Review: The City Below by Kevin George
Winner in the category Most words between a character's introduction in the Prologue and his inclusion in the story
I nominated this novel on the basis of a very strong excerpt from the prologue that opens the story. I wanted to read this book; if it had not been selected as a Kindle Scout offering, I would have purchased it anyway.
And while I wasn't disappointed, I wasn't thrilled, either. The intriguing characters introduced in the prologue simply vanish from the tale with the opening lines of Chapter One.
The reason I wasn't disappointed was that the story replacing what the prologue promised is a strong one, also filled with people I want to read about. Dystopian, post-apocalyptic societies are often set in a barren wilderness, or underground. The City Below satisfies both conditions; its tunnels and chambers were carved out below a vast, cold expanse of snow so long ago that only folk stories recount the existence of "white nothingess" and "the great blue above" beyond the underground city.
The next generation of the city's leaders were exposed to these "old wives' tales" through Artie Peters, the scion of the Fifth's leading family. Artie is a complex character, wanting to satisfy his father's stern work ethic, but drawn more to reading and study than the rest of the stoic, hard-working tunneling community of City Section Five.
Emma Weller is the daughter of the founder Weller family, whose Section Three supports the scholars and engineers of the city. The last generation saw their section's, and the city's, history modified by the city's ruler to remove most references to the Weller family from the account of how the city was founded.
Emma is less concerned with that and more focused on impressing her crush, Chad Upton, the son of the leaders of Section Two, which grows most of the vegetables and grains for the city. Even so, Chad is as misplaced as Artie; he yearns to build a vehicle he has engineered to explore the little he has learned about the vast space beyond the city's boundaries.
Then there is the ruling section, One, with the best access to the power provided by lava. One, where the principle product is guards and soldiers to suppress and force compliance from the other sections. One, whose ruling Jonas family has the ear of the Lord, styled "King" (and Your Illustriousness) and "Queen," and whose Prince Oliver, Olly to his young colleagues, is equally drawn to the adventure represented by the Great Beyond.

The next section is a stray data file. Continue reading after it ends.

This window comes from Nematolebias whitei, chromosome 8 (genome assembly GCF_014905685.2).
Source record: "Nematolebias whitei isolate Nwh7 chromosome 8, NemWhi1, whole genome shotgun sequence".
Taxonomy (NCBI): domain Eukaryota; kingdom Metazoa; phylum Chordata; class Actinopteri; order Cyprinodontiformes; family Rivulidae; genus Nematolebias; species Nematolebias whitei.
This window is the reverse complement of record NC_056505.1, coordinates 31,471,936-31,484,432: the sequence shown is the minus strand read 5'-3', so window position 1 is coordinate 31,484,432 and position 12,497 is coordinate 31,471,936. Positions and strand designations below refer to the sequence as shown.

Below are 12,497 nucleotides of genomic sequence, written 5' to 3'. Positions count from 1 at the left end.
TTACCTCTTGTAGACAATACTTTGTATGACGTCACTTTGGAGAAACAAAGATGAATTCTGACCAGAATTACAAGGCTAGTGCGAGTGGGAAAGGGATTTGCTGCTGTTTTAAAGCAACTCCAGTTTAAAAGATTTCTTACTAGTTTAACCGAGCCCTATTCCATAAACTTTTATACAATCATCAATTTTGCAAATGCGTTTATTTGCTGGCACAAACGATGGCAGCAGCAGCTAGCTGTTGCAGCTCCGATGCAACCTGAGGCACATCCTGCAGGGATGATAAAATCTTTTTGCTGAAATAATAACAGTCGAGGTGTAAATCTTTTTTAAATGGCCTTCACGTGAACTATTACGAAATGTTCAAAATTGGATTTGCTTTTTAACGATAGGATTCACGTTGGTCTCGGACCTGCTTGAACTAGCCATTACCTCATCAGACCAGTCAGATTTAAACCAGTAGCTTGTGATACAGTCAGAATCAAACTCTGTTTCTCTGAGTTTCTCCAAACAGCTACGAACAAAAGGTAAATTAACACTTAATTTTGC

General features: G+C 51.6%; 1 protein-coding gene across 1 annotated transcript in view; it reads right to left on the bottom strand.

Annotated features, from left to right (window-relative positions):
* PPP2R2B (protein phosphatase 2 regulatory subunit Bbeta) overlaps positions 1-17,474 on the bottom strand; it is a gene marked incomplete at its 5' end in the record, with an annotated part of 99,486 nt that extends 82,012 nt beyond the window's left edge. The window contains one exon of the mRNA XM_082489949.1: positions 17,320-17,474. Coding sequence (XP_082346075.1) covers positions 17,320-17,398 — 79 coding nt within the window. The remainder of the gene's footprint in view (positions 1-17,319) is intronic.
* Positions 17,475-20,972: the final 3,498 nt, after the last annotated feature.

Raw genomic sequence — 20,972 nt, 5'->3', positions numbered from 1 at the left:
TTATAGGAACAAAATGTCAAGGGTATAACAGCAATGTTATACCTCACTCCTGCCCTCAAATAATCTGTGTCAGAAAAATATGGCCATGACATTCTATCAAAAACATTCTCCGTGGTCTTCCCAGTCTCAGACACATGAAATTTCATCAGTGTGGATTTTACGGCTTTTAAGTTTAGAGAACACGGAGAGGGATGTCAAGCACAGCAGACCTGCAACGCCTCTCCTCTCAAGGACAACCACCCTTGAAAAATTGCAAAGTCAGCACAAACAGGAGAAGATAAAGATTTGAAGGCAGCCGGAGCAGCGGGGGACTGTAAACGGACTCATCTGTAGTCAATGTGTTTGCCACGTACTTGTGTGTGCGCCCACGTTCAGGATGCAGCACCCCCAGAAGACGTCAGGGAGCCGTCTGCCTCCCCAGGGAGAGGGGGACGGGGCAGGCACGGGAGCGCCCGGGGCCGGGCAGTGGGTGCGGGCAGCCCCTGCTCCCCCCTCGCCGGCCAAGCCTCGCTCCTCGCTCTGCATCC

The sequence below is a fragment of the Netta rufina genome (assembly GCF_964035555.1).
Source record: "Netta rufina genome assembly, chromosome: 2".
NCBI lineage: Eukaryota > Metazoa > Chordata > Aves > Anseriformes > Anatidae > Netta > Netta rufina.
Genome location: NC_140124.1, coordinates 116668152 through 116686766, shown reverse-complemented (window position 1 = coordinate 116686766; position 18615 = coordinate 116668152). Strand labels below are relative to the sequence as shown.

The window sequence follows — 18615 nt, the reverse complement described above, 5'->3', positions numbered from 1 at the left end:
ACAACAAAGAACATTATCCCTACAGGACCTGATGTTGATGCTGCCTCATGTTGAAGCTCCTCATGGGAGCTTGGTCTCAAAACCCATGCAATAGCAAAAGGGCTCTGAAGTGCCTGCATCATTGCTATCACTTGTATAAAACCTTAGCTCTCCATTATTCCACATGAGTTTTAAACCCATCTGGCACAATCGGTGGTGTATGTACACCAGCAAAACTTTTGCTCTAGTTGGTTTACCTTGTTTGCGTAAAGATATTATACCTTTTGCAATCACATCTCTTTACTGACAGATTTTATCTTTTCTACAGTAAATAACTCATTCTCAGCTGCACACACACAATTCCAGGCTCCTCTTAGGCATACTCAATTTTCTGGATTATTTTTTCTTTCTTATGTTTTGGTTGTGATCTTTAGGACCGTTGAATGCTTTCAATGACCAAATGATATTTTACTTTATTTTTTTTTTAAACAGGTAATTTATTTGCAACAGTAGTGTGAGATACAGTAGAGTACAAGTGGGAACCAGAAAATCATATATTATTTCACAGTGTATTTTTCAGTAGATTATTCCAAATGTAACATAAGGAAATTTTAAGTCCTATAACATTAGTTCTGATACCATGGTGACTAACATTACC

Section Four of the city below has no inhabitants (except, perhaps, ghosts). We learn that they died in the illness that still continues to plague the city. It is a disease that, curiously, has no symptoms until the day the afflicted person is taken into Quarantine by the guards from One. The diagnosis comes from "the Lord and Jonas," the irrefutable source of all policies and commands.
This novel, though powerful and engrossing, needed more editing. For one thing, it is needlessly long. Some topics are beaten to death. Others are repeated until the reader could recite them with the characters who voice them. Emma and Olly are two-dimensional at first, and Emma never gets much more complex. Oliver, however, gradually becomes a more-developed person, even if never as compellingly involuted as Artie or Chad.
Strangely, the concept that gave such power to the prologue is given short shrift amongst all these words. The reader has almost forgotten it when it is reintroduced, much later. Yet the story is so persuasive, so compelling, that one forgives the technical problems.
I was left with three massive cliff-hangers, and an immense desire to read Book 2 of the series. Alas, I will have to wait.
Perhaps I will try George's previous novels, the 12-book Comet Clement series.